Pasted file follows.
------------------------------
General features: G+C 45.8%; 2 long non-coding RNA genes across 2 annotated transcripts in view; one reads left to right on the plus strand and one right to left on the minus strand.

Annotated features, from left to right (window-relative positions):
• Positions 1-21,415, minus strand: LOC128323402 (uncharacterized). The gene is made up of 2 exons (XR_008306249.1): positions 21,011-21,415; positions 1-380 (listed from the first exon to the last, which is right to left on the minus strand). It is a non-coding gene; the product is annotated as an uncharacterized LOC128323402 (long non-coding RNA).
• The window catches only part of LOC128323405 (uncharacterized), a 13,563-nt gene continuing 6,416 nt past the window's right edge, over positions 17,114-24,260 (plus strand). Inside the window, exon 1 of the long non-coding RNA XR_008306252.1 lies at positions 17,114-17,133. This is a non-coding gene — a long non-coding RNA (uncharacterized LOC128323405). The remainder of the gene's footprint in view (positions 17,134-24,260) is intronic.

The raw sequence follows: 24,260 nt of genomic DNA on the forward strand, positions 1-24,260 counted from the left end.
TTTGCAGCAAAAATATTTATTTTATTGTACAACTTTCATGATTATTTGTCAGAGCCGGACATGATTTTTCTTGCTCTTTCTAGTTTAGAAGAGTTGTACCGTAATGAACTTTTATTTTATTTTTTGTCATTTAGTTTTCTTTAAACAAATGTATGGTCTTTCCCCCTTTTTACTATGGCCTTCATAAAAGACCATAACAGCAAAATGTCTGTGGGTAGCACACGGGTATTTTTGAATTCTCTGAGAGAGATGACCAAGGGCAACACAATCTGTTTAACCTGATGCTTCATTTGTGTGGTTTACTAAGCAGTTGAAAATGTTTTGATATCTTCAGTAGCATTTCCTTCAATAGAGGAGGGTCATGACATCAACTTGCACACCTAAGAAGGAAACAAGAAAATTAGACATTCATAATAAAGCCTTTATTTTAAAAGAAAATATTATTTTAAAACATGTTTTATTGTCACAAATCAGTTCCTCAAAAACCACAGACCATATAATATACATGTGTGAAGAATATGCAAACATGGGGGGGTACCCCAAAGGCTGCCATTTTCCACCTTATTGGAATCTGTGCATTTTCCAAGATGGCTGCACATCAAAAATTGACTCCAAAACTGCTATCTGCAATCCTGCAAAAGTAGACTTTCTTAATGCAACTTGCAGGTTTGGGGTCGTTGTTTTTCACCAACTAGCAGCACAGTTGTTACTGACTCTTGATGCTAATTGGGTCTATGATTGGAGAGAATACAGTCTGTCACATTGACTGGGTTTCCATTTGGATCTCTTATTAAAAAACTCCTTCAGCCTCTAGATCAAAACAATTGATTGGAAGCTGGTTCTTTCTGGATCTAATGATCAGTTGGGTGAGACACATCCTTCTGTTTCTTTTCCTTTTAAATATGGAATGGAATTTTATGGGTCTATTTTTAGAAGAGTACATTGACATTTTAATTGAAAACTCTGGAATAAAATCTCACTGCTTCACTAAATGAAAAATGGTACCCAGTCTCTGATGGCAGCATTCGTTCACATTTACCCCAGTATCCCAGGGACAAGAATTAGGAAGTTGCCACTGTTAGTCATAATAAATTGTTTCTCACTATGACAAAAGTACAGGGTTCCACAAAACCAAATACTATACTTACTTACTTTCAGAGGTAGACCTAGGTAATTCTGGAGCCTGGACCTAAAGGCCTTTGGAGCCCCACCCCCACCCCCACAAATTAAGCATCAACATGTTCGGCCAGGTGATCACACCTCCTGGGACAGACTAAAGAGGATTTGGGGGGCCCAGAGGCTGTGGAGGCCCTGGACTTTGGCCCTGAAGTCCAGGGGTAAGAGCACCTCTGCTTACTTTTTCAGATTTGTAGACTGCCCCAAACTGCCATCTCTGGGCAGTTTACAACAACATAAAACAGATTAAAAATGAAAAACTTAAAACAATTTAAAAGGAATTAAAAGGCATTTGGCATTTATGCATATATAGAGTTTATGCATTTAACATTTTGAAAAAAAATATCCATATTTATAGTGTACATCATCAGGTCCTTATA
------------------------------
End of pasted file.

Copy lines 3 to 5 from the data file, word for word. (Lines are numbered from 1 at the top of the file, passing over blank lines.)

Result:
• Positions 1-21,415, minus strand: LOC128323402 (uncharacterized). The gene is made up of 2 exons (XR_008306249.1): positions 21,011-21,415; positions 1-380 (listed from the first exon to the last, which is right to left on the minus strand). It is a non-coding gene; the product is annotated as an uncharacterized LOC128323402 (long non-coding RNA).
• The window catches only part of LOC128323405 (uncharacterized), a 13,563-nt gene continuing 6,416 nt past the window's right edge, over positions 17,114-24,260 (plus strand). Inside the window, exon 1 of the long non-coding RNA XR_008306252.1 lies at positions 17,114-17,133. This is a non-coding gene — a long non-coding RNA (uncharacterized LOC128323405). The remainder of the gene's footprint in view (positions 17,134-24,260) is intronic.

The raw sequence follows: 24,260 nt of genomic DNA on the forward strand, positions 1-24,260 counted from the left end.